Tory Chief Whip Simon Hart was last night at the centre of extraordinary claims that he had vowed to ‘crush the religious Right’ amid rows over the conversion therapy ban and the nature of guidance to schools about pupils changing gender.
Mr Hart, who was reported last week to have advised No 10 to push ahead with the conversion therapy move to avoid a party revolt, is said to have made the remark about Tory MPs such as Danny Kruger and Miriam Cates, who are concerned a ban would have ‘unintended consequences’ by inhibiting teachers from counselling pupils who are struggling with their gender.
Multiple sources claim that, at a meeting on upcoming legislation, he declared: ‘My mission is to crush the religious Right in the party’.
But in a trenchant pushback, a source close to Mr Hart told The Mail on Sunday: ‘The claims being made are demonstrably untrue and refer to comments that were never made at meetings that never took place’.
Chief Whip Simon Hart was embroiled in a row over conversion therapy, after he was reported last week to have advised No 10 to go ahead with proposals to ban the practice in order to head off a party revolt
An opponent of the conversion ban claimed Mr Hart was worried about alienating supporters of LGBT rights.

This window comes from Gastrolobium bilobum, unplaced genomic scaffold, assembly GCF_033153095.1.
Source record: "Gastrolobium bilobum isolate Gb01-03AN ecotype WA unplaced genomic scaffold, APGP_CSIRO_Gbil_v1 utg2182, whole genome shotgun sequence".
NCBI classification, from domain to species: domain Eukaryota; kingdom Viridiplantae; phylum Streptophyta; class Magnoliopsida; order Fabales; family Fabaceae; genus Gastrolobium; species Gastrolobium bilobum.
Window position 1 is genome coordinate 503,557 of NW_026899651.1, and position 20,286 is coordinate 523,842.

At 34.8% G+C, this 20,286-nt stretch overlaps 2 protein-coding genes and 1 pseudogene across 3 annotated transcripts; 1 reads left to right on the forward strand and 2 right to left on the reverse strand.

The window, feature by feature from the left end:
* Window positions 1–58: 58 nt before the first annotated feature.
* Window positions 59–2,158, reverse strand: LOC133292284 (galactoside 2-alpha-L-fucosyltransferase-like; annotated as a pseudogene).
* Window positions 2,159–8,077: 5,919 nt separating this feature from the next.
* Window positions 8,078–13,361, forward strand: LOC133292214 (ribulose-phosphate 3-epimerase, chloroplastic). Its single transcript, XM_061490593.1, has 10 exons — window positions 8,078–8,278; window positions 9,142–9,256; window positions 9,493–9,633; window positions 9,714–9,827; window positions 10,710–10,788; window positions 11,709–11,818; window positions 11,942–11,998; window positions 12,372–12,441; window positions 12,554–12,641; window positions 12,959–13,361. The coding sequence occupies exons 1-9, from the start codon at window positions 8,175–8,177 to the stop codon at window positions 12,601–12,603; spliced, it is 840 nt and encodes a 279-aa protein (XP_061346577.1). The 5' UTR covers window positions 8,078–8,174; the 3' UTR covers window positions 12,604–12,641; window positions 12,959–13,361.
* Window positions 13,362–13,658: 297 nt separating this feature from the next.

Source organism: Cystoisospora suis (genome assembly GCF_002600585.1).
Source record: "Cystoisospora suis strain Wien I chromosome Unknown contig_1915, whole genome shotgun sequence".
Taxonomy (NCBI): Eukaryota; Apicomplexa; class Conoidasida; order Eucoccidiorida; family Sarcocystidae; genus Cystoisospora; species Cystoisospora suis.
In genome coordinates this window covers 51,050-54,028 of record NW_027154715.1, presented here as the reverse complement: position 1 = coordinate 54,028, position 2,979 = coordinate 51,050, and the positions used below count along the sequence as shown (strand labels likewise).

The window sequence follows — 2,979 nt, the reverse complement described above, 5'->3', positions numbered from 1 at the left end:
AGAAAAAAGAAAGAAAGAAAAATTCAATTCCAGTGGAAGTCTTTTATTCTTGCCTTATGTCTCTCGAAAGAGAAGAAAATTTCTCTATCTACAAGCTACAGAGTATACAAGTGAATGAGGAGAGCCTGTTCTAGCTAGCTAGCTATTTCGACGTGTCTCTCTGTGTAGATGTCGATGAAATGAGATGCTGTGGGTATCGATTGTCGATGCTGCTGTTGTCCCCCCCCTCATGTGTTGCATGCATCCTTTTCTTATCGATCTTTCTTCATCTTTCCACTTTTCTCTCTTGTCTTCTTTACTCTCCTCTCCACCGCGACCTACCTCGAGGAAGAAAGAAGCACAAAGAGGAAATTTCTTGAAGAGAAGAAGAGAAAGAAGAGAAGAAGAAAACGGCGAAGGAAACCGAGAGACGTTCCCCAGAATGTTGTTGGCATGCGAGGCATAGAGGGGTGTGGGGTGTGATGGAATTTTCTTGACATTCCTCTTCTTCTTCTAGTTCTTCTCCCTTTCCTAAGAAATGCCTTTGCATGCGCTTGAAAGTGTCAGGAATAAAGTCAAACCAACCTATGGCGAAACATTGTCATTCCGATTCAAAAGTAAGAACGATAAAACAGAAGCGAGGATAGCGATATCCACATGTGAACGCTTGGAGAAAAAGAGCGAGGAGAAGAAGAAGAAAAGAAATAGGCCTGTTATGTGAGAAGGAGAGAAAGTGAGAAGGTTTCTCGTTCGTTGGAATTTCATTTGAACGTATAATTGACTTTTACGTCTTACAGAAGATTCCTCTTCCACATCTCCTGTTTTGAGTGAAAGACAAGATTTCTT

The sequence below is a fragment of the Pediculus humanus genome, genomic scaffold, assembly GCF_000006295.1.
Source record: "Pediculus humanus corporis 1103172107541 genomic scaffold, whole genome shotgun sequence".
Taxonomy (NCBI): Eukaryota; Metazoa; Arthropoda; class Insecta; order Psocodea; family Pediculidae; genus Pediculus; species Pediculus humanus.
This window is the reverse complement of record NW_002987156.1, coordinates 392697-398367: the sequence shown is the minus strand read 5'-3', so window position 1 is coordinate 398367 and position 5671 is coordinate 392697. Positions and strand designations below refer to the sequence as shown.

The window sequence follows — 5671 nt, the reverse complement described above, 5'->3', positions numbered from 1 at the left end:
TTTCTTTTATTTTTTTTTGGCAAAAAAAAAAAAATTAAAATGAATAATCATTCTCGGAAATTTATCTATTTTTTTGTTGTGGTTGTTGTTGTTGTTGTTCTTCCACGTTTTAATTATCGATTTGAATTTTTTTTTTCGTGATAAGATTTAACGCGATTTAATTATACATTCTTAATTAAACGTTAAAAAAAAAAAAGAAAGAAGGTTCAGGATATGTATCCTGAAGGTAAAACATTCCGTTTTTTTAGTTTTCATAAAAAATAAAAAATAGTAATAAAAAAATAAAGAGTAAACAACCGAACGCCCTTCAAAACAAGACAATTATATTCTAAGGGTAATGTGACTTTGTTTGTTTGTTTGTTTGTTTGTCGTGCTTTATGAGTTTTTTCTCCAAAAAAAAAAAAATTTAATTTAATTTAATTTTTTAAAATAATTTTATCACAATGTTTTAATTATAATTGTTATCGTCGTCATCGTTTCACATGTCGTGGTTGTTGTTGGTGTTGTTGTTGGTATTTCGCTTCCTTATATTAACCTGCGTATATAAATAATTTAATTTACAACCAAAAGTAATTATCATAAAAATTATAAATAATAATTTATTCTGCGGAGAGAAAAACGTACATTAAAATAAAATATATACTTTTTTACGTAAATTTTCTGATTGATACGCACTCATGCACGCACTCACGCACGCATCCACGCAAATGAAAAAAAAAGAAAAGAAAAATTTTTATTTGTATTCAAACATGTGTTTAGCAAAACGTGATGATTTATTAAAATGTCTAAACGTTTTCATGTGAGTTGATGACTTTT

The opponent said: ‘He is the Chief Wet, stifling MPs who dare to have their own ideas. They believe in strong borders, family and community being the bedrock of society, in lower taxes for working people and that our children shouldn’t be mutilating their own bodies to switch gender.’
Mr Hart is understood to have been the only senior Government figure at the LGBT party at Tory conference, where he even helped the barman to mix cocktails.
Minister for Women and Equalities Kemi Badenoch is thought to be supportive of the Bill but also of safeguards to allow for ‘legitimate conversations’ between parents and teachers about a child’s gender
The Chief Whip is said to have issued his revolt warning amid concerns that Tory MPs could join Labour in backing amendments to a planned Crime and Justice Bill to bring in a conversion ban.
Kemi Badenoch, the Minister for Women and Equalities, is understood to be supportive of the principle of the Bill but believes in safeguards to protect parents and teachers so they can have ‘legitimate conversations’ with children about gender.
It comes as the Cabinet is also debating guidance for teachers on pupils who are considering transitioning, such as telling them they don’t have to use female terms if they were born male, or use girls’ changing rooms.